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The newspaper of The Johns Hopkins University September 4, 2007 | Vol. 37 No. 1
In Brief

Brody to speak on health care at National Press Club luncheon

President William R. Brody will speak this week at the National Press Club in Washington, D.C. His topic is "Health Care '08: What's Promised/What's Possible?" Brody will offer a plain-talk explanation of the fundamental questions that voters and the media need to ask presidential candidates about the future of health care in America.

At a time when the world's richest and most powerful nation has somehow created a health care system that costs twice as much as any other country's, and in many instances delivers results only half as good, Brody will address such issues as, How did we get so far off course? What solutions are available? What are the costs and difficult trade-offs that will likely be necessary?

The event, a luncheon, will be at 12:30 p.m. on Friday, Sept. 7, at the National Press Club, 529 14th St. N.W. Faculty, staff, alumni and friends can receive a $7 discount on the $35 cost by mentioning their JHU affiliation at the time of booking; student tickets are $16. Reservations can be made by phoning Pat Nelson at the National Press Club at 202-662-7501.


Proposals sought for Diversity Conference to be held Nov. 1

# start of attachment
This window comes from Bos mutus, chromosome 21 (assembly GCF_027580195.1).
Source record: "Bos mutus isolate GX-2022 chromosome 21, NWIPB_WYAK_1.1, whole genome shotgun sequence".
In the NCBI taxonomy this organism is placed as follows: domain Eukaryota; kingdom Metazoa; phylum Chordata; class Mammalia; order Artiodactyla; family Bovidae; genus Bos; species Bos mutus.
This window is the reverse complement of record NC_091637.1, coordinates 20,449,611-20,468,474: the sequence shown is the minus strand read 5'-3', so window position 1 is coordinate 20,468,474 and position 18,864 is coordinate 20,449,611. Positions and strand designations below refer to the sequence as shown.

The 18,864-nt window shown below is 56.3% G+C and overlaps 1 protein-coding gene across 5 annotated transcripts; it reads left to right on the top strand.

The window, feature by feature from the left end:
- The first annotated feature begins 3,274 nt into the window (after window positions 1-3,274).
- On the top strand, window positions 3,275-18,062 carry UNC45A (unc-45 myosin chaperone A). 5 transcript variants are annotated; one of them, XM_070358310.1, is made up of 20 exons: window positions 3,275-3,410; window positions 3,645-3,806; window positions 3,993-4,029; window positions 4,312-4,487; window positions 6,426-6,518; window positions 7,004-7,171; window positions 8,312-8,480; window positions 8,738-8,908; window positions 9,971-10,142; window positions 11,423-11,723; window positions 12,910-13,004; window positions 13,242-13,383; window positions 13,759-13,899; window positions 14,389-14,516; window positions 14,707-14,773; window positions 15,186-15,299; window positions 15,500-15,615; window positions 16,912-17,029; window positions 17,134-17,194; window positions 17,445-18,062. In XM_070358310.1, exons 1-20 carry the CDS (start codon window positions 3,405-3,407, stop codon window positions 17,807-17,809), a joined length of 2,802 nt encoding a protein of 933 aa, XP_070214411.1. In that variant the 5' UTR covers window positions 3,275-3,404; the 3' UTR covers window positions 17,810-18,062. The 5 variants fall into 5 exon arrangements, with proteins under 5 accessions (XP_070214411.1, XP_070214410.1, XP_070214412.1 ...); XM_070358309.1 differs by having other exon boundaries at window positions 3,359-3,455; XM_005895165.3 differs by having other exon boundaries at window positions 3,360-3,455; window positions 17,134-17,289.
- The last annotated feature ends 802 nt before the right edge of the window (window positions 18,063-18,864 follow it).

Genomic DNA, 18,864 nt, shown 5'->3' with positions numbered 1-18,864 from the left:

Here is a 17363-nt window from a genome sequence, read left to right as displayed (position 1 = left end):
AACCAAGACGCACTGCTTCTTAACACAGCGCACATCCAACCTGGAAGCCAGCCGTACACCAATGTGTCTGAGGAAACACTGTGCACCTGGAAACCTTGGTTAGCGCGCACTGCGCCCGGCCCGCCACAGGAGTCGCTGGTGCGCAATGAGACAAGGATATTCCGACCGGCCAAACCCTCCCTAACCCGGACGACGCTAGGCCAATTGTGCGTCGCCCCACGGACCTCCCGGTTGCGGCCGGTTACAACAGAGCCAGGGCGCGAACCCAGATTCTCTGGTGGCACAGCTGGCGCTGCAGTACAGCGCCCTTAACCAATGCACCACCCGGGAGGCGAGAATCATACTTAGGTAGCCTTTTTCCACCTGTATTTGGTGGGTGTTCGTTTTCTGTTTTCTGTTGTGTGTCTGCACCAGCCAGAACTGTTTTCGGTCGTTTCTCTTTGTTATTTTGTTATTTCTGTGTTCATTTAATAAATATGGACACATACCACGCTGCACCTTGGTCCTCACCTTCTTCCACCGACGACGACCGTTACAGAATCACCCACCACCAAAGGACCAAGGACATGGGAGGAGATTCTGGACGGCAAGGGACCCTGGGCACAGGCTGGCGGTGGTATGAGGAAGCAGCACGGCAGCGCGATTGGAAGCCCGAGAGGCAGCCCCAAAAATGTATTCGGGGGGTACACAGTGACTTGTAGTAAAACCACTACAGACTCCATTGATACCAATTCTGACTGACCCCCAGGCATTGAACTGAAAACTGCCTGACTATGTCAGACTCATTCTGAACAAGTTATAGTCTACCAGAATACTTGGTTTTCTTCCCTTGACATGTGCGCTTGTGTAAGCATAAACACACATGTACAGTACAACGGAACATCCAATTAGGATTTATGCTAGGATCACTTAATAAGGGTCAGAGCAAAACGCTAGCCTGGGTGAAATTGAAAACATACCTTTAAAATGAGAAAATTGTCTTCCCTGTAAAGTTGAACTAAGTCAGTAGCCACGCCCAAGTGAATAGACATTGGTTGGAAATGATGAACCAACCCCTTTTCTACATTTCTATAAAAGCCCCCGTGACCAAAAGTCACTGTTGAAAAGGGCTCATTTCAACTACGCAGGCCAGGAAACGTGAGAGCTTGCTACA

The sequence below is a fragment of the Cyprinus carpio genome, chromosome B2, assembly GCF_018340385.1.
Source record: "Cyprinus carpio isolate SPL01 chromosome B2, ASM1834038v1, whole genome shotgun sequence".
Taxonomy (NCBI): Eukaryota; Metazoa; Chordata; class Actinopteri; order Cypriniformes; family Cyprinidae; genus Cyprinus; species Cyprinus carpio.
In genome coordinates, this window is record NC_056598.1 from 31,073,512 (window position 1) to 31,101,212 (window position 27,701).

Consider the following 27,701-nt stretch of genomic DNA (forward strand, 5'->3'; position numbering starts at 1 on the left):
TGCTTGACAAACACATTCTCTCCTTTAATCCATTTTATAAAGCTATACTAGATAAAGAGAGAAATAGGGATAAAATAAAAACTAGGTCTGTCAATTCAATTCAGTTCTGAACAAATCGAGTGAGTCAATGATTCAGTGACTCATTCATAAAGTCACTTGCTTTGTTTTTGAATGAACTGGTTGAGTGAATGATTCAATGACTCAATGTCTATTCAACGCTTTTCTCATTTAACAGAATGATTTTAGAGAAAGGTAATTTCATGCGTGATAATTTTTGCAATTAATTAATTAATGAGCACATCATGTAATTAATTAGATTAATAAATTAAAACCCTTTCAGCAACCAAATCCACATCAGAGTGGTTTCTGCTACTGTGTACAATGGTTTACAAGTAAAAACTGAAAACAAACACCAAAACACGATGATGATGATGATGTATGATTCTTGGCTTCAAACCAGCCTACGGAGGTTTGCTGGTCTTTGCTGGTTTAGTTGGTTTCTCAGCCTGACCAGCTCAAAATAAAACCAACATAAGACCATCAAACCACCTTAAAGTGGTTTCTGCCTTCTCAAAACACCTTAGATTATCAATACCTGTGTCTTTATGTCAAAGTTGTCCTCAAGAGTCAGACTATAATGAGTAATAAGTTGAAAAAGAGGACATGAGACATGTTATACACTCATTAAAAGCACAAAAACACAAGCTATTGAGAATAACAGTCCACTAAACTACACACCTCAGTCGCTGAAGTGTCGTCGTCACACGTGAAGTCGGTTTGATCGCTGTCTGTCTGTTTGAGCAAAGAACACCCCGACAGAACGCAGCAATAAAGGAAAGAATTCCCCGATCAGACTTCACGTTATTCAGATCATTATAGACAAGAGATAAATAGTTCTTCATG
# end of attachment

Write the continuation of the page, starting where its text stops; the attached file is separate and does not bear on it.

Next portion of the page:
The topic — "Answering the Challenges" — has been chosen for the Fourth Annual Diversity Conference, and the Johns Hopkins Institutions Diversity Leadership Council is now soliciting proposals for presentations addressing critical questions related to diversity, cultural awareness, disability matters, inclusion and equity in postsecondary education.

More than 300 Johns Hopkins leaders, faculty and staff are expected to attend the event, which is scheduled for 8 a.m. to 2 p.m. on Thursday, Nov. 1, on the Homewood campus. The keynote speakers will be Anne Ernie, chief diversity officer at Lehman Brothers, and Ronald Peterson, president of Johns Hopkins Health System and The Johns Hopkins Hospital.

The deadline for proposal submissions is Friday, Sept. 14. Possible topic areas include Recruiting and Retaining Diverse Faculty, The Multigenerational Workplace, Religious Diversity, Gay Lesbian Bisexual Transgender Issues, Cultural Competence in Health Care and The Legal Implications of Retaliation. For information about proposal packets, contact Nicole L. Beverly at 410-516-8075 or TTY 410-516-6225 or send e-mail to


Zippy Larson to lead Baltimore tour for Johns Hopkins group

The Johns Hopkins community can explore Baltimore this Columbus Day, Oct. 8, with local historian and noted tour guide Zippy Larson, voted Best Tour Guide by both Baltimore magazine and City Paper..

The motor coach tour checks out what's happening now, from Locust Point's grain elevator to the old Procter & Gamble plant in South Baltimore. Cost is $70, which includes lunch at Ikaros in Greektown. Tour departs from Ellerslie Lot, Hopkins at Eastern, at 10 a.m. and returns at 3 p.m.